Sharma will lead the inexperienced Indian attack if Zaheer Khan does not fully recover from his ankle injury.
Obviously, having Zaheer would be a huge bonus. But if he is not there, it would be an honour to lead the attack in Australia. It would be a great responsibility. Every fast bowler dreams of leading the attack for the country.Australia is going to be very exciting. But the key would be not to put pressure on yourself. If you keep thinking about results and wickets, it would only add to the pressure. So I would look to just enjoy myself. This time in Australia, patience will be the key.The thing is that Australian batsmen don’t like to be tied down and if you bowl patiently at them, you can pick wickets. So bowling tightly would be the best strategy.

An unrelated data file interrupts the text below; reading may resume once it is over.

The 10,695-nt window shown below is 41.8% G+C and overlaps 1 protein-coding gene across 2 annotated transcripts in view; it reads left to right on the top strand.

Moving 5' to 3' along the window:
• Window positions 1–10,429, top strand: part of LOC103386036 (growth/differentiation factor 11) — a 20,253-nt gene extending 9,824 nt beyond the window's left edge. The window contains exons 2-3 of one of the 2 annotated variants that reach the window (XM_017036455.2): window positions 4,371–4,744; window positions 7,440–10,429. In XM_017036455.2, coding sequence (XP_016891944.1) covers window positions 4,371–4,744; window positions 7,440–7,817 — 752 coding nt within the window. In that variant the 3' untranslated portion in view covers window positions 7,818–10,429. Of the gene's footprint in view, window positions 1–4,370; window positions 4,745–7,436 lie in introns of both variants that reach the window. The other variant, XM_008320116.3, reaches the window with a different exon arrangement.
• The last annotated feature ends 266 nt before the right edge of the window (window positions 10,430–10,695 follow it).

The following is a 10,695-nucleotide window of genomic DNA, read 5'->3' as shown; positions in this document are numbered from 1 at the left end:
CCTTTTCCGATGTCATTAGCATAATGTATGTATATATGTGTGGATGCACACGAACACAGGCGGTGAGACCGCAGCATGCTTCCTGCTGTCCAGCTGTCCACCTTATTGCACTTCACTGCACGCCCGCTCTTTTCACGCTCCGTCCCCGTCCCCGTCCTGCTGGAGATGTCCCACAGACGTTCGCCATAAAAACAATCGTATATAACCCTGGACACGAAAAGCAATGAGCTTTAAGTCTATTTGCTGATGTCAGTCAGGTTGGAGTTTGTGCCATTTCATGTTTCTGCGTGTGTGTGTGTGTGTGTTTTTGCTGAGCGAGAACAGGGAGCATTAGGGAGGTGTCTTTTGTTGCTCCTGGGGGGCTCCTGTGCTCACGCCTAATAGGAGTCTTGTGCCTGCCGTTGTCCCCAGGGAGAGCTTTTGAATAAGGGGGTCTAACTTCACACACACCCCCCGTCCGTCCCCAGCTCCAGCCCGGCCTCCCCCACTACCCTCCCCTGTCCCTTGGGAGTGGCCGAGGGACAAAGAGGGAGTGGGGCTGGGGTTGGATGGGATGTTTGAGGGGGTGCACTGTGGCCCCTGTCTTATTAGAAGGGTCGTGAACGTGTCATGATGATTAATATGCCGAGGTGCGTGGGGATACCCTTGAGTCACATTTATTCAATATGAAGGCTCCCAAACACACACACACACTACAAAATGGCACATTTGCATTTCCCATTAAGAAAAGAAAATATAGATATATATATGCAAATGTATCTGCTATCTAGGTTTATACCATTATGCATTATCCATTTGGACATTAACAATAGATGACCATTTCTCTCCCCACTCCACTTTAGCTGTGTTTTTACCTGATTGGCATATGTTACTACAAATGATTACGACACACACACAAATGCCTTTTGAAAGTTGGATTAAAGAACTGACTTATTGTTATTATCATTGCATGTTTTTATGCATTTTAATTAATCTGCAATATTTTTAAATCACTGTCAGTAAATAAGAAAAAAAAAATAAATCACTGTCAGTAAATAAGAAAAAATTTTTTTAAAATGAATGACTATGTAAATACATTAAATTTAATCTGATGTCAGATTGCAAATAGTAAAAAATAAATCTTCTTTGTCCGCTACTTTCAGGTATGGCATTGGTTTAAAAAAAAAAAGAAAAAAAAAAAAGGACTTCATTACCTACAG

Sharma looks forward to bowling in tandem with pace prospects, Umesh Yadav and Varun Aaron.
Bowling with Umesh and Varun is quite exciting. They have the pace and the best thing is they are willing to learn. The more they bowl, they more will learn to exploit the conditions.
What he really meant:
“Cricket’s played more in the mind than anything else and ,boy, don’t the Aussies know it.”
What he definitely didn’t:
“Sledge me if you can.”
The English came, saw and were conquered.
The freshly crowned No.1 Test team were all at sea when it came to negotiating the sub-continent’s slow turners.
A 5-0 trashing might satisfy MS Dhoni and his young brigade ;the true test is to come when Team India tour Australia at the end of the year.
The Indians looked sharp in the field owing to young legs in the side.
A consolation T20 win for Graeme Swann, no little thanks to a belligerent knock by the man he termed not captaincy material in his autobiography, “The Breaks Are Off”—Kevin Pietersen.
The hoi polloi were not impressed; the stands were less than full for the games.
A surfeit of cricket coupled with the dismal surrender in England implies that fans cannot be taken for a ride—surely not all the time.